by Michael Chabon
Hyperion, 2002, ISBN 0-7868-0877-2
A book review by Elisabeth Carey
This is a children's book addressed to relatively sophisticated young readers, and to adults who aren't embarrassed to be caught reading children's books. It's definitely not for children who are struggling with their reading skills, or adults who are going to be put off by Chabon's periodically directly addressing his presumed young audience, or who have forgotten how difficult it can be for intelligent children to communicate some things even to the most sympathetic of adults.
Summerland is set on Clam Island, in Puget Sound, and tells of one harrowing summer for eleven-year-old Ethan Feld, his friends, his father, and the magical little creatures who call themselves ferishers. The summer starts badly for Ethan because the religion of Clam Island is children's baseball, and Ethan is really, really bad at baseball. Because it's a source of constant humiliation and disappointment for him, he naturally hates it. Of course, his father, a gentle if somewhat distracted soul, is the biggest baseball fan on Clam Island, making it difficult for Ethan to simply quit. And on the day when Ethan's baseball humiliation becomes unbearable to him, he starts seeing and hearing impossible things--first a bushbaby, or maybe a fox, or a lemur, or maybe something else, on the road to the game; then a strangely little black man who makes audible comments to Ethan from too far away, and whom no one else seems to notice at all, and finally strange men tearing up the land around an abandoned resort hotel on the most magical and perfect part of the island, when Ethan runs away from the humiliating experience of the baseball game.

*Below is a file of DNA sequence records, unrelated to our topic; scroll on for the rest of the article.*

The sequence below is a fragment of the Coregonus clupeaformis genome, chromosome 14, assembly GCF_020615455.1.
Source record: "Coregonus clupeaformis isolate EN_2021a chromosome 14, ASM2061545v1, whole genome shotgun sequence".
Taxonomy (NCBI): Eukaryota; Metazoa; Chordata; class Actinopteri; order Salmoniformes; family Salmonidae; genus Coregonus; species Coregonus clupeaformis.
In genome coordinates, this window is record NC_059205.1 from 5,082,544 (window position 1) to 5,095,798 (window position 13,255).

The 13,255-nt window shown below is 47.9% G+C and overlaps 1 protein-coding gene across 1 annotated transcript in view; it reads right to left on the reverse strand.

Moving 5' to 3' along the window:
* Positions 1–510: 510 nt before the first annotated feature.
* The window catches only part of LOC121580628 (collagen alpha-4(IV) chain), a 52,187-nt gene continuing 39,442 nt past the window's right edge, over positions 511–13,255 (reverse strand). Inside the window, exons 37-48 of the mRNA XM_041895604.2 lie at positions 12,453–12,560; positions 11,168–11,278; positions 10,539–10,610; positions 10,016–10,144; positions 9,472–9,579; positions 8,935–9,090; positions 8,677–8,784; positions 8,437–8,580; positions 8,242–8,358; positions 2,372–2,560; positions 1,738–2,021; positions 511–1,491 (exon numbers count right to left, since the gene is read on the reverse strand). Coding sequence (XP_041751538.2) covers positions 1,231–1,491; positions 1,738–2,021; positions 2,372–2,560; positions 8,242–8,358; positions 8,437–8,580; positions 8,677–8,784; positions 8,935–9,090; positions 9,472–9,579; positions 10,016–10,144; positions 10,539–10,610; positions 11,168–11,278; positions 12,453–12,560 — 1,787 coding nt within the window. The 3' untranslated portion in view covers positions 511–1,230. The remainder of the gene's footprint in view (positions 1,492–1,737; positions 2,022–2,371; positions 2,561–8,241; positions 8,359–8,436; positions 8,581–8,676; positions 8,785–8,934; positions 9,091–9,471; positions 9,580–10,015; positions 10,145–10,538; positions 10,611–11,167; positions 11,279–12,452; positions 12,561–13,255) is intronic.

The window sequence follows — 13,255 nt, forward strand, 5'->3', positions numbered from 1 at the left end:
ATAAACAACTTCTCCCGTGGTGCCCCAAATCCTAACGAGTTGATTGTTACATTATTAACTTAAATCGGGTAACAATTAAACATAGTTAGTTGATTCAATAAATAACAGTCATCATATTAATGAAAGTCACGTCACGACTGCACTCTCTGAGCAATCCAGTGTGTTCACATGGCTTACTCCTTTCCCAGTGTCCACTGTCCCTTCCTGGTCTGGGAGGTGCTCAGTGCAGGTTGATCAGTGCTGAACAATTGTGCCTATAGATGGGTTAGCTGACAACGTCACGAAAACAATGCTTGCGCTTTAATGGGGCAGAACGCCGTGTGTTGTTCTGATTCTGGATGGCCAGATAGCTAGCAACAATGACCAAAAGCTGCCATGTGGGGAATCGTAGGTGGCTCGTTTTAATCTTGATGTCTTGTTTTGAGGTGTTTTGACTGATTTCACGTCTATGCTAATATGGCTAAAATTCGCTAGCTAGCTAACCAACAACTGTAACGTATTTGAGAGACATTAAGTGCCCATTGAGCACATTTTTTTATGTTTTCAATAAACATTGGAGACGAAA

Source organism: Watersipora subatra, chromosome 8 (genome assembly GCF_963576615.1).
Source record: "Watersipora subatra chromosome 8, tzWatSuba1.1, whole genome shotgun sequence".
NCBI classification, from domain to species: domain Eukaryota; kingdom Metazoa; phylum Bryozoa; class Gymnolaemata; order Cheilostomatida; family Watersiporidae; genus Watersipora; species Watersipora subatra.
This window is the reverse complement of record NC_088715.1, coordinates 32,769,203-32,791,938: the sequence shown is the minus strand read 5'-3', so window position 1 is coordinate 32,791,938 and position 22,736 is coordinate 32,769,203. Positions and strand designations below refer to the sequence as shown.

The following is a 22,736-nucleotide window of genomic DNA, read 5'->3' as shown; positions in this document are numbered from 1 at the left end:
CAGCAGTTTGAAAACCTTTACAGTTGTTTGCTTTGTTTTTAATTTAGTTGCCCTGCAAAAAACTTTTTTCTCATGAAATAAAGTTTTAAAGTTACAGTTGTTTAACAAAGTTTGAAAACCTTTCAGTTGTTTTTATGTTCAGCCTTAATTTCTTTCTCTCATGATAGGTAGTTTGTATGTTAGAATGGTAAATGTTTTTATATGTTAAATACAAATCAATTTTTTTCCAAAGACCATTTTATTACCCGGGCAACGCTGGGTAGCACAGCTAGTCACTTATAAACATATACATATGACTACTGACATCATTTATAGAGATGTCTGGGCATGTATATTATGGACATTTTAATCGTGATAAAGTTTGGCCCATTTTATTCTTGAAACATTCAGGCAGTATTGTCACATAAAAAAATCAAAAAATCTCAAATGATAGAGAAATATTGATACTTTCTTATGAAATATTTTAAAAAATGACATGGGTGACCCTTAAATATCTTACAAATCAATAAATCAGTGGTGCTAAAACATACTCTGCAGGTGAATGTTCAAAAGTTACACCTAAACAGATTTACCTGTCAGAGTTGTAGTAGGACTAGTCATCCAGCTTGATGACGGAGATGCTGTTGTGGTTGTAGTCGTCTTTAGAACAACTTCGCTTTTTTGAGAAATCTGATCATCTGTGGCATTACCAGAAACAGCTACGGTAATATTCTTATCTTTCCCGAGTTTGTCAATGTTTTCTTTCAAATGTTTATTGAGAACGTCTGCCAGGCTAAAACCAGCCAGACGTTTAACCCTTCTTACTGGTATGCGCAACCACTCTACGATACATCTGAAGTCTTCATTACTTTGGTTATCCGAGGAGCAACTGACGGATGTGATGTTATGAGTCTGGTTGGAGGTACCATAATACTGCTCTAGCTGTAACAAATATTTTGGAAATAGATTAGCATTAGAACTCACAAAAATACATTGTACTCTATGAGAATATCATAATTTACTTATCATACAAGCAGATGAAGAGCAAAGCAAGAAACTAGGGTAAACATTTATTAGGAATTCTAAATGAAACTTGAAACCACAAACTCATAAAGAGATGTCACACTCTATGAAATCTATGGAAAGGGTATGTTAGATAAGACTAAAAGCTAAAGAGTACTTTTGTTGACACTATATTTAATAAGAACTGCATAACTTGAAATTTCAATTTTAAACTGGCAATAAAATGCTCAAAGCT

The little black man is Chiron Brown, a talent scout of a very odd kind. The bushbaby, or fox, or lemur, is Cutbelly, Ethan's guide to the world of the ferishers. The ferishers need Ethan's dubious talent as a champion, to save their world, the Summerland, from being completely severed from our world, the Middling, by Coyote and his minions--the sinister gang Ethan saw at the abandoned hotel. Ethan is naturally reluctant to believe that any of this is anything other than a weird delusion, but when his father is kidnapped by Coyote's chief minion, Robin Padfoot, he has to do something. What he does is recruit a couple of his teammates, Jennifer T. Rideout (the best pitcher the Ruth's Fluff-n-Fold Roosters have), and Thor Wignutt (who is convinced he's an alien android) and follow Cutbelly to the Summerland.
Coyote's ambitions prove to be much greater and more dangerous than merely severing the Summerland and the Middling, and Ethan and his painfully recruited band of would-be heroes (Grim the [little] Giant, Spider-Rose the ferisher princess, Taffy the Sasquatch, barnstorm their way across the Summerland, losing most of their games and falling further and further behind in their struggle to reach the root of the Tree in time to stop Coyote, save the universe, and rescue Ethan's father. It's all grim and frightening enough to satisfy bloodthirsty young minds, without being so scary as to terrify their parents into snatching it out of their hands. Recommended.